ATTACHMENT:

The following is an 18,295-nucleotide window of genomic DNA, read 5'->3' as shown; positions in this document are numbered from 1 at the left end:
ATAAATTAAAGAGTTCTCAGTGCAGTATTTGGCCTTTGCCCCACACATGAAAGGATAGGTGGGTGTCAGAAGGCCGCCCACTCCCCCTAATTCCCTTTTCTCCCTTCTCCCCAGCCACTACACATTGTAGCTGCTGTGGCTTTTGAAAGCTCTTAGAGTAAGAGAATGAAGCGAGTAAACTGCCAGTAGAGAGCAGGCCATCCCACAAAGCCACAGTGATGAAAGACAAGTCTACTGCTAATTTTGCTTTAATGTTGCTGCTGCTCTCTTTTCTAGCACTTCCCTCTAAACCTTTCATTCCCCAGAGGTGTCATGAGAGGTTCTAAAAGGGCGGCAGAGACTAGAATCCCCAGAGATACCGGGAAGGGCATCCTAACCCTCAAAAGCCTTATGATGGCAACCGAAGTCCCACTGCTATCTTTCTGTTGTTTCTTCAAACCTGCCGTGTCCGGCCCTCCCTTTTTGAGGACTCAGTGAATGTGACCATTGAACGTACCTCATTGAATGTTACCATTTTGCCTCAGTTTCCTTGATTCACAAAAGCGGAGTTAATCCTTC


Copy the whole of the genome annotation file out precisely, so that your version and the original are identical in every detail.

The following is an 18,295-nucleotide window of genomic DNA, read 5'->3' as shown; positions in this document are numbered from 1 at the left end:
ATAAATTAAAGAGTTCTCAGTGCAGTATTTGGCCTTTGCCCCACACATGAAAGGATAGGTGGGTGTCAGAAGGCCGCCCACTCCCCCTAATTCCCTTTTCTCCCTTCTCCCCAGCCACTACACATTGTAGCTGCTGTGGCTTTTGAAAGCTCTTAGAGTAAGAGAATGAAGCGAGTAAACTGCCAGTAGAGAGCAGGCCATCCCACAAAGCCACAGTGATGAAAGACAAGTCTACTGCTAATTTTGCTTTAATGTTGCTGCTGCTCTCTTTTCTAGCACTTCCCTCTAAACCTTTCATTCCCCAGAGGTGTCATGAGAGGTTCTAAAAGGGCGGCAGAGACTAGAATCCCCAGAGATACCGGGAAGGGCATCCTAACCCTCAAAAGCCTTATGATGGCAACCGAAGTCCCACTGCTATCTTTCTGTTGTTTCTTCAAACCTGCCGTGTCCGGCCCTCCCTTTTTGAGGACTCAGTGAATGTGACCATTGAACGTACCTCATTGAATGTTACCATTTTGCCTCAGTTTCCTTGATTCACAAAAGCGGAGTTAATCCTTC